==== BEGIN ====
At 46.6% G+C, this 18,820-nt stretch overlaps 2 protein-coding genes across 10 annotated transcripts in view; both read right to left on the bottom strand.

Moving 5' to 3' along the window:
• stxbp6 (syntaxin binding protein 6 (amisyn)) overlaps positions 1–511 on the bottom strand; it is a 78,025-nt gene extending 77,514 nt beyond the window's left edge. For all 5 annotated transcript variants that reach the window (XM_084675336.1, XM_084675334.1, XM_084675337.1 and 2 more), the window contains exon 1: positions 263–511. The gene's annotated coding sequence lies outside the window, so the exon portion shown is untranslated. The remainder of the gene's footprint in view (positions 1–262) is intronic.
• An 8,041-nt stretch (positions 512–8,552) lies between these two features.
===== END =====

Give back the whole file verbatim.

At 46.6% G+C, this 18,820-nt stretch overlaps 2 protein-coding genes across 10 annotated transcripts in view; both read right to left on the bottom strand.

Moving 5' to 3' along the window:
• stxbp6 (syntaxin binding protein 6 (amisyn)) overlaps positions 1–511 on the bottom strand; it is a 78,025-nt gene extending 77,514 nt beyond the window's left edge. For all 5 annotated transcript variants that reach the window (XM_084675336.1, XM_084675334.1, XM_084675337.1 and 2 more), the window contains exon 1: positions 263–511. The gene's annotated coding sequence lies outside the window, so the exon portion shown is untranslated. The remainder of the gene's footprint in view (positions 1–262) is intronic.
• An 8,041-nt stretch (positions 512–8,552) lies between these two features.